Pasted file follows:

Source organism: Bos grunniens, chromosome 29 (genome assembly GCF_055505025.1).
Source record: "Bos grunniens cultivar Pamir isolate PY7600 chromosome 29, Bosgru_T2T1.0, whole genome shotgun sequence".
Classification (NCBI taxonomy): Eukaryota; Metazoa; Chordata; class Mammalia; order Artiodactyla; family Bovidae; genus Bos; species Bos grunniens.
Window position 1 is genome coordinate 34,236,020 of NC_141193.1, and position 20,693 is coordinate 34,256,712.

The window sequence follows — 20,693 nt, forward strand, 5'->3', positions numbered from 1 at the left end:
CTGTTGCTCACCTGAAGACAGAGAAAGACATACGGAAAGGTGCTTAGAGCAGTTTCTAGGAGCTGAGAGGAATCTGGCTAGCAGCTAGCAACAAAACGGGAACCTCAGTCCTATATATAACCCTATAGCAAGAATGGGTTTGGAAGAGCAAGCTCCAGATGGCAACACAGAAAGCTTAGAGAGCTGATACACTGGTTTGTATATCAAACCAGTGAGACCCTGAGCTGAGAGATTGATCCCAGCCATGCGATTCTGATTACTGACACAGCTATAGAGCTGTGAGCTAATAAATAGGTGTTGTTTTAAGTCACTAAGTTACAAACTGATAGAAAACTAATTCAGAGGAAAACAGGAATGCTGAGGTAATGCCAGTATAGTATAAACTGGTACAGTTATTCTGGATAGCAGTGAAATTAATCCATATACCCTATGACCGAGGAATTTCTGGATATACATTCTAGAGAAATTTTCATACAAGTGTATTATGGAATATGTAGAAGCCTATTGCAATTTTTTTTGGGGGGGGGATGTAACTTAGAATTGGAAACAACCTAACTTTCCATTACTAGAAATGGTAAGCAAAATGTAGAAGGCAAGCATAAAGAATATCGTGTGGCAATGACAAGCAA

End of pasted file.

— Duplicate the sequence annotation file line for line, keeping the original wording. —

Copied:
Source organism: Bos grunniens, chromosome 29 (genome assembly GCF_055505025.1).
Source record: "Bos grunniens cultivar Pamir isolate PY7600 chromosome 29, Bosgru_T2T1.0, whole genome shotgun sequence".
Classification (NCBI taxonomy): Eukaryota; Metazoa; Chordata; class Mammalia; order Artiodactyla; family Bovidae; genus Bos; species Bos grunniens.
Window position 1 is genome coordinate 34,236,020 of NC_141193.1, and position 20,693 is coordinate 34,256,712.

The window sequence follows — 20,693 nt, forward strand, 5'->3', positions numbered from 1 at the left end:
CTGTTGCTCACCTGAAGACAGAGAAAGACATACGGAAAGGTGCTTAGAGCAGTTTCTAGGAGCTGAGAGGAATCTGGCTAGCAGCTAGCAACAAAACGGGAACCTCAGTCCTATATATAACCCTATAGCAAGAATGGGTTTGGAAGAGCAAGCTCCAGATGGCAACACAGAAAGCTTAGAGAGCTGATACACTGGTTTGTATATCAAACCAGTGAGACCCTGAGCTGAGAGATTGATCCCAGCCATGCGATTCTGATTACTGACACAGCTATAGAGCTGTGAGCTAATAAATAGGTGTTGTTTTAAGTCACTAAGTTACAAACTGATAGAAAACTAATTCAGAGGAAAACAGGAATGCTGAGGTAATGCCAGTATAGTATAAACTGGTACAGTTATTCTGGATAGCAGTGAAATTAATCCATATACCCTATGACCGAGGAATTTCTGGATATACATTCTAGAGAAATTTTCATACAAGTGTATTATGGAATATGTAGAAGCCTATTGCAATTTTTTTTGGGGGGGGGATGTAACTTAGAATTGGAAACAACCTAACTTTCCATTACTAGAAATGGTAAGCAAAATGTAGAAGGCAAGCATAAAGAATATCGTGTGGCAATGACAAGCAA